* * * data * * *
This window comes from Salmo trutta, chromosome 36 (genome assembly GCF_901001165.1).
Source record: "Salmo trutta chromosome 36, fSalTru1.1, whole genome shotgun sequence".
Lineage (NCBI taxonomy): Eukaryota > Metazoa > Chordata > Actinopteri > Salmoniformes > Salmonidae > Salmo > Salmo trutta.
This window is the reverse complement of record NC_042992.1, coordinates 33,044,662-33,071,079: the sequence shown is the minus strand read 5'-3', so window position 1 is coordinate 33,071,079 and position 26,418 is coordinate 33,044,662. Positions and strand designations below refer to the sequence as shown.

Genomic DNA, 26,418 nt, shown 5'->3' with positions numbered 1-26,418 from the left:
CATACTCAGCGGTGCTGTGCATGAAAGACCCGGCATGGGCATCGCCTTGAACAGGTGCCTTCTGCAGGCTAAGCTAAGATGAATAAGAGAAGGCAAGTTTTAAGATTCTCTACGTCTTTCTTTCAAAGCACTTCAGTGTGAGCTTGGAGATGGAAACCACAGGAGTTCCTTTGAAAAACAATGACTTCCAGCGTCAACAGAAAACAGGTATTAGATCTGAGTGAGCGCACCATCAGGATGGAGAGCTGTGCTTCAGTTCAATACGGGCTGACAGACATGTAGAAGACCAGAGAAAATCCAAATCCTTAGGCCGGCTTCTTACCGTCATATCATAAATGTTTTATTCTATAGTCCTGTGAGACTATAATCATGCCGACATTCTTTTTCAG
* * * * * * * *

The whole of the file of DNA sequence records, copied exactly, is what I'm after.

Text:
This window comes from Salmo trutta, chromosome 36 (genome assembly GCF_901001165.1).
Source record: "Salmo trutta chromosome 36, fSalTru1.1, whole genome shotgun sequence".
Lineage (NCBI taxonomy): Eukaryota > Metazoa > Chordata > Actinopteri > Salmoniformes > Salmonidae > Salmo > Salmo trutta.
This window is the reverse complement of record NC_042992.1, coordinates 33,044,662-33,071,079: the sequence shown is the minus strand read 5'-3', so window position 1 is coordinate 33,071,079 and position 26,418 is coordinate 33,044,662. Positions and strand designations below refer to the sequence as shown.

Genomic DNA, 26,418 nt, shown 5'->3' with positions numbered 1-26,418 from the left:
CATACTCAGCGGTGCTGTGCATGAAAGACCCGGCATGGGCATCGCCTTGAACAGGTGCCTTCTGCAGGCTAAGCTAAGATGAATAAGAGAAGGCAAGTTTTAAGATTCTCTACGTCTTTCTTTCAAAGCACTTCAGTGTGAGCTTGGAGATGGAAACCACAGGAGTTCCTTTGAAAAACAATGACTTCCAGCGTCAACAGAAAACAGGTATTAGATCTGAGTGAGCGCACCATCAGGATGGAGAGCTGTGCTTCAGTTCAATACGGGCTGACAGACATGTAGAAGACCAGAGAAAATCCAAATCCTTAGGCCGGCTTCTTACCGTCATATCATAAATGTTTTATTCTATAGTCCTGTGAGACTATAATCATGCCGACATTCTTTTTCAG